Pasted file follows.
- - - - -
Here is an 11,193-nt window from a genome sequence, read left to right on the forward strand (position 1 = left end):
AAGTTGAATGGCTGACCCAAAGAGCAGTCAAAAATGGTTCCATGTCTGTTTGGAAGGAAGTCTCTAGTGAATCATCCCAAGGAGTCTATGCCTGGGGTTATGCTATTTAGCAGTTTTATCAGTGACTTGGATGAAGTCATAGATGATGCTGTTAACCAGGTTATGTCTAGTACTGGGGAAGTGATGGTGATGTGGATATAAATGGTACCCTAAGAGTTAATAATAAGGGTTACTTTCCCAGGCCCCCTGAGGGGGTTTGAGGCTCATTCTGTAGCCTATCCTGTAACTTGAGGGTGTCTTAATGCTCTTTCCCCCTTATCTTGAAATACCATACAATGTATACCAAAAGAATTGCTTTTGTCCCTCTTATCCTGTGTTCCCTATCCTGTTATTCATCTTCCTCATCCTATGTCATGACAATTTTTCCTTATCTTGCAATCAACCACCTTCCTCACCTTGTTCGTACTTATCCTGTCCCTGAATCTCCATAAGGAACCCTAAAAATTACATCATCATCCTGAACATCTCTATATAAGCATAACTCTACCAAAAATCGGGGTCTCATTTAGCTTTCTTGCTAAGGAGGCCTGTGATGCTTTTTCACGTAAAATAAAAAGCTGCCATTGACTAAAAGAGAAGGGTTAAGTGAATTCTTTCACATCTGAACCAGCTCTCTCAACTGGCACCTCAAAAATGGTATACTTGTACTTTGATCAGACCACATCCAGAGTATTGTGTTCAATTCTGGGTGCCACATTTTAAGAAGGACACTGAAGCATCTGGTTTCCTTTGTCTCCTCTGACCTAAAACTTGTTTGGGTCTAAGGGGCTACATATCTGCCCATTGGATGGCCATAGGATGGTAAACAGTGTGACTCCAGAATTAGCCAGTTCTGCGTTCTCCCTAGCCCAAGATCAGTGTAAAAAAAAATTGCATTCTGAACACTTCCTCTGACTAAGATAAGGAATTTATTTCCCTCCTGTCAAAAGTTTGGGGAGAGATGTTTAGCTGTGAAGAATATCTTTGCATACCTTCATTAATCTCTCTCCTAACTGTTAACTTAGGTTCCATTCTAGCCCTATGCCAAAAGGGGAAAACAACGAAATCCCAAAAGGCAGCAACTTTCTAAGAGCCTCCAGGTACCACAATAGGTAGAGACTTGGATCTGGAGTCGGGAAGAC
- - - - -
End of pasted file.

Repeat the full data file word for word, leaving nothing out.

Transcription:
Here is an 11,193-nt window from a genome sequence, read left to right on the forward strand (position 1 = left end):
AAGTTGAATGGCTGACCCAAAGAGCAGTCAAAAATGGTTCCATGTCTGTTTGGAAGGAAGTCTCTAGTGAATCATCCCAAGGAGTCTATGCCTGGGGTTATGCTATTTAGCAGTTTTATCAGTGACTTGGATGAAGTCATAGATGATGCTGTTAACCAGGTTATGTCTAGTACTGGGGAAGTGATGGTGATGTGGATATAAATGGTACCCTAAGAGTTAATAATAAGGGTTACTTTCCCAGGCCCCCTGAGGGGGTTTGAGGCTCATTCTGTAGCCTATCCTGTAACTTGAGGGTGTCTTAATGCTCTTTCCCCCTTATCTTGAAATACCATACAATGTATACCAAAAGAATTGCTTTTGTCCCTCTTATCCTGTGTTCCCTATCCTGTTATTCATCTTCCTCATCCTATGTCATGACAATTTTTCCTTATCTTGCAATCAACCACCTTCCTCACCTTGTTCGTACTTATCCTGTCCCTGAATCTCCATAAGGAACCCTAAAAATTACATCATCATCCTGAACATCTCTATATAAGCATAACTCTACCAAAAATCGGGGTCTCATTTAGCTTTCTTGCTAAGGAGGCCTGTGATGCTTTTTCACGTAAAATAAAAAGCTGCCATTGACTAAAAGAGAAGGGTTAAGTGAATTCTTTCACATCTGAACCAGCTCTCTCAACTGGCACCTCAAAAATGGTATACTTGTACTTTGATCAGACCACATCCAGAGTATTGTGTTCAATTCTGGGTGCCACATTTTAAGAAGGACACTGAAGCATCTGGTTTCCTTTGTCTCCTCTGACCTAAAACTTGTTTGGGTCTAAGGGGCTACATATCTGCCCATTGGATGGCCATAGGATGGTAAACAGTGTGACTCCAGAATTAGCCAGTTCTGCGTTCTCCCTAGCCCAAGATCAGTGTAAAAAAAAATTGCATTCTGAACACTTCCTCTGACTAAGATAAGGAATTTATTTCCCTCCTGTCAAAAGTTTGGGGAGAGATGTTTAGCTGTGAAGAATATCTTTGCATACCTTCATTAATCTCTCTCCTAACTGTTAACTTAGGTTCCATTCTAGCCCTATGCCAAAAGGGGAAAACAACGAAATCCCAAAAGGCAGCAACTTTCTAAGAGCCTCCAGGTACCACAATAGGTAGAGACTTGGATCTGGAGTCGGGAAGAC